As people have started to work with CSS Grid Layout I’ve been getting more questions. Most of these could be easily answered by taking a look at the spec. I’m also seeing several popular articles and blog posts that quite obviously have not been based on a solid understanding of the spec, as they misinterpret features or make assumptions that don’t relate to the explanations there.
Why are we not referring to the spec? The whole point of browsers adopting “web standards” was that they would be following a standard specification which we, as web developers, could also follow when building sites. If we all work from the same document, the idea is that we build to spec, they render to spec and we all get to go home early. I’m aware that real-life doesn’t always match up to this utopia, but ask an old web developer, things are far better than they were even ten years ago.
I get that CSS Specifications are not the easiest thing to read. They are always going to be long and academic as they serve the purpose of describing to browser engineers how their engine should render a particular feature, in addition to explaining how we as web developers should use that feature. However this fact is why learning to read specifications is so useful. If something is behaving in a way other than you expected, you can take a look at the spec and see what instructions the browser engineers were following when implementing that feature. It’s something you need to be able to do if you want to start reporting browser bugs, as unless you know how something is supposed to work you can’t know if it is not working correctly.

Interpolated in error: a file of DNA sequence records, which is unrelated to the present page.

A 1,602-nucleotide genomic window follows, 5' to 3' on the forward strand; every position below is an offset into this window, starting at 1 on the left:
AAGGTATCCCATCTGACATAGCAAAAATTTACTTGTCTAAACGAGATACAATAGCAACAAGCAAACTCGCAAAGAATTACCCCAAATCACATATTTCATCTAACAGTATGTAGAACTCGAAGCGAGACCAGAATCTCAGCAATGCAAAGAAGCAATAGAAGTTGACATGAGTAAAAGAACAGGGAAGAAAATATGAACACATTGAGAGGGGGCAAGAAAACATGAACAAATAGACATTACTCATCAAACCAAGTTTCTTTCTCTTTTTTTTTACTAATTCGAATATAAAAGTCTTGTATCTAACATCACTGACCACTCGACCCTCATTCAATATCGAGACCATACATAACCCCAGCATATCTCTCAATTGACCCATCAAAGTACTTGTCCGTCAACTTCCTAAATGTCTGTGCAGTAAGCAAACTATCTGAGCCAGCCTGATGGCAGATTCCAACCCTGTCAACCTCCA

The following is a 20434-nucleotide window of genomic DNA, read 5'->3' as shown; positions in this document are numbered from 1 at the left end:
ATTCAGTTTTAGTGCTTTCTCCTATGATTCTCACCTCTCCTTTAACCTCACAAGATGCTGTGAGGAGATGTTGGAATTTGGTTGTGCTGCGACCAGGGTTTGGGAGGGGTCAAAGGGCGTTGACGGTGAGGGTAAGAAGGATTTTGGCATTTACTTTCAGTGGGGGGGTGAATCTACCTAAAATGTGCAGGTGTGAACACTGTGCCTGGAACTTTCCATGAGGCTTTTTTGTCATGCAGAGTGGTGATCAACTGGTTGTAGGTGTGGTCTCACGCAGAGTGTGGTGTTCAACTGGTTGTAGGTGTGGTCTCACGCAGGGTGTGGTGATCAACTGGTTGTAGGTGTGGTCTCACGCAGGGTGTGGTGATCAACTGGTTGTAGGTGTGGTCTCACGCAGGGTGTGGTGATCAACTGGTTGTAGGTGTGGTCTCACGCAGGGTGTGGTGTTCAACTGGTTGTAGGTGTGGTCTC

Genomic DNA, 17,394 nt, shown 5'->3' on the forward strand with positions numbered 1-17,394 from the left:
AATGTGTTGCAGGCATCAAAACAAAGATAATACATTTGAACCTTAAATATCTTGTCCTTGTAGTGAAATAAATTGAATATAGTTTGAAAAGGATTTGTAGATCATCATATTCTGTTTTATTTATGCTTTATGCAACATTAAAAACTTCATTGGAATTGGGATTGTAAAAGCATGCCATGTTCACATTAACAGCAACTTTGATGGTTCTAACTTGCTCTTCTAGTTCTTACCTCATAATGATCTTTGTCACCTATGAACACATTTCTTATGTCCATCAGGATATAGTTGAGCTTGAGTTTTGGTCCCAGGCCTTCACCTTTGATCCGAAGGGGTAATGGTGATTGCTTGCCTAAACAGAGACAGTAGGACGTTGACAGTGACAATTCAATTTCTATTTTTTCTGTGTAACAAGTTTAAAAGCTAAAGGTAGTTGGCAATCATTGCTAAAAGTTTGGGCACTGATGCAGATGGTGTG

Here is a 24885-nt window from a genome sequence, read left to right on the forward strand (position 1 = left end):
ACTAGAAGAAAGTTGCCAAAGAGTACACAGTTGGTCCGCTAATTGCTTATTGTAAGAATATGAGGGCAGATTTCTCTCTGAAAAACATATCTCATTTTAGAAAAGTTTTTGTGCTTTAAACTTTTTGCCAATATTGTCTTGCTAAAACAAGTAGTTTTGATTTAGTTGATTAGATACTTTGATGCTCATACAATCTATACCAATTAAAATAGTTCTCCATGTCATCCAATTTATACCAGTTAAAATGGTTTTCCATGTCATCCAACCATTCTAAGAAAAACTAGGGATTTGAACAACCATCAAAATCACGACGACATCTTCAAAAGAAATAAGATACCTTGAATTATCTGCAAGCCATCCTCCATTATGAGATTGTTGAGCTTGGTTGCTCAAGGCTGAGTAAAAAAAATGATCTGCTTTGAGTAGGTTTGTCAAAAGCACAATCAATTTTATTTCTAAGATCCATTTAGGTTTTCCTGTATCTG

Learning to read specifications also means you won’t always have your information filtered by “experts” – and I say this as a person who is often cited as one of those experts, who has taught CSS for years. If you completely rely on learning from tutorials written by other people then you always get your knowledge second hand, filtered through what they felt was important you know. This is obviously useful and time-saving, however being able to hop into the spec and check something that seems off or that seems to have left out some information is a great next step.
So, in the interest of showing you how to read specifications and because I’m tired of fact-checking other people, I’m going to start a series of blog posts working right through the grid specification. I’ll explain what the specific terminology means, and I’ll link to resources that demonstrate each part of the spec. Follow along and you’ll not only get a great understanding of the grid spec, but you’ll become one of those people who can refer to the spec, and your life as a CSS developer will get much easier.